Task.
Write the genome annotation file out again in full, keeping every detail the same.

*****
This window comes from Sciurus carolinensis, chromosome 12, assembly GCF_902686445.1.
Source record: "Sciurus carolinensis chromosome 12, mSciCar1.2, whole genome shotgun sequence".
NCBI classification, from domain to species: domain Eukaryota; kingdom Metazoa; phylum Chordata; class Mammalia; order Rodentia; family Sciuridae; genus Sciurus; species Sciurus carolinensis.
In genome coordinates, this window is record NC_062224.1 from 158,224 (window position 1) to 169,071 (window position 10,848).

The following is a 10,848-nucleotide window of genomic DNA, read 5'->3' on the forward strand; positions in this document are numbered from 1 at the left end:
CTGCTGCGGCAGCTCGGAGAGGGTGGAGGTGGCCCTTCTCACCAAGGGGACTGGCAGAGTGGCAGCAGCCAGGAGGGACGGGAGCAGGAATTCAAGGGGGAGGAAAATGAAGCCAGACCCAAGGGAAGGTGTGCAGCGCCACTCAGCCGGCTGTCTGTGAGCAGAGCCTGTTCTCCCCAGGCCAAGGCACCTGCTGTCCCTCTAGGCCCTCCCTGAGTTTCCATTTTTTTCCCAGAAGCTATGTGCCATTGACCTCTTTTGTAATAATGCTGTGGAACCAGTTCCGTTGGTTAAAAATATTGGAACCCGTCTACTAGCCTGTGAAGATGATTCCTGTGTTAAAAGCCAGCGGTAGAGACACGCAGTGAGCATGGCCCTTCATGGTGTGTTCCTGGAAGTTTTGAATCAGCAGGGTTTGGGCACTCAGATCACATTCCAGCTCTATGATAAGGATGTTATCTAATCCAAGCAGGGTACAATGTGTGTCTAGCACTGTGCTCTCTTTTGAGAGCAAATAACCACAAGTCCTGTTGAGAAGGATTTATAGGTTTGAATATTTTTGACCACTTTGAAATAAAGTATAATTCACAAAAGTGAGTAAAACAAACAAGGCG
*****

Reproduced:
This window comes from Sciurus carolinensis, chromosome 12, assembly GCF_902686445.1.
Source record: "Sciurus carolinensis chromosome 12, mSciCar1.2, whole genome shotgun sequence".
NCBI classification, from domain to species: domain Eukaryota; kingdom Metazoa; phylum Chordata; class Mammalia; order Rodentia; family Sciuridae; genus Sciurus; species Sciurus carolinensis.
In genome coordinates, this window is record NC_062224.1 from 158,224 (window position 1) to 169,071 (window position 10,848).

The following is a 10,848-nucleotide window of genomic DNA, read 5'->3' on the forward strand; positions in this document are numbered from 1 at the left end:
CTGCTGCGGCAGCTCGGAGAGGGTGGAGGTGGCCCTTCTCACCAAGGGGACTGGCAGAGTGGCAGCAGCCAGGAGGGACGGGAGCAGGAATTCAAGGGGGAGGAAAATGAAGCCAGACCCAAGGGAAGGTGTGCAGCGCCACTCAGCCGGCTGTCTGTGAGCAGAGCCTGTTCTCCCCAGGCCAAGGCACCTGCTGTCCCTCTAGGCCCTCCCTGAGTTTCCATTTTTTTCCCAGAAGCTATGTGCCATTGACCTCTTTTGTAATAATGCTGTGGAACCAGTTCCGTTGGTTAAAAATATTGGAACCCGTCTACTAGCCTGTGAAGATGATTCCTGTGTTAAAAGCCAGCGGTAGAGACACGCAGTGAGCATGGCCCTTCATGGTGTGTTCCTGGAAGTTTTGAATCAGCAGGGTTTGGGCACTCAGATCACATTCCAGCTCTATGATAAGGATGTTATCTAATCCAAGCAGGGTACAATGTGTGTCTAGCACTGTGCTCTCTTTTGAGAGCAAATAACCACAAGTCCTGTTGAGAAGGATTTATAGGTTTGAATATTTTTGACCACTTTGAAATAAAGTATAATTCACAAAAGTGAGTAAAACAAACAAGGCG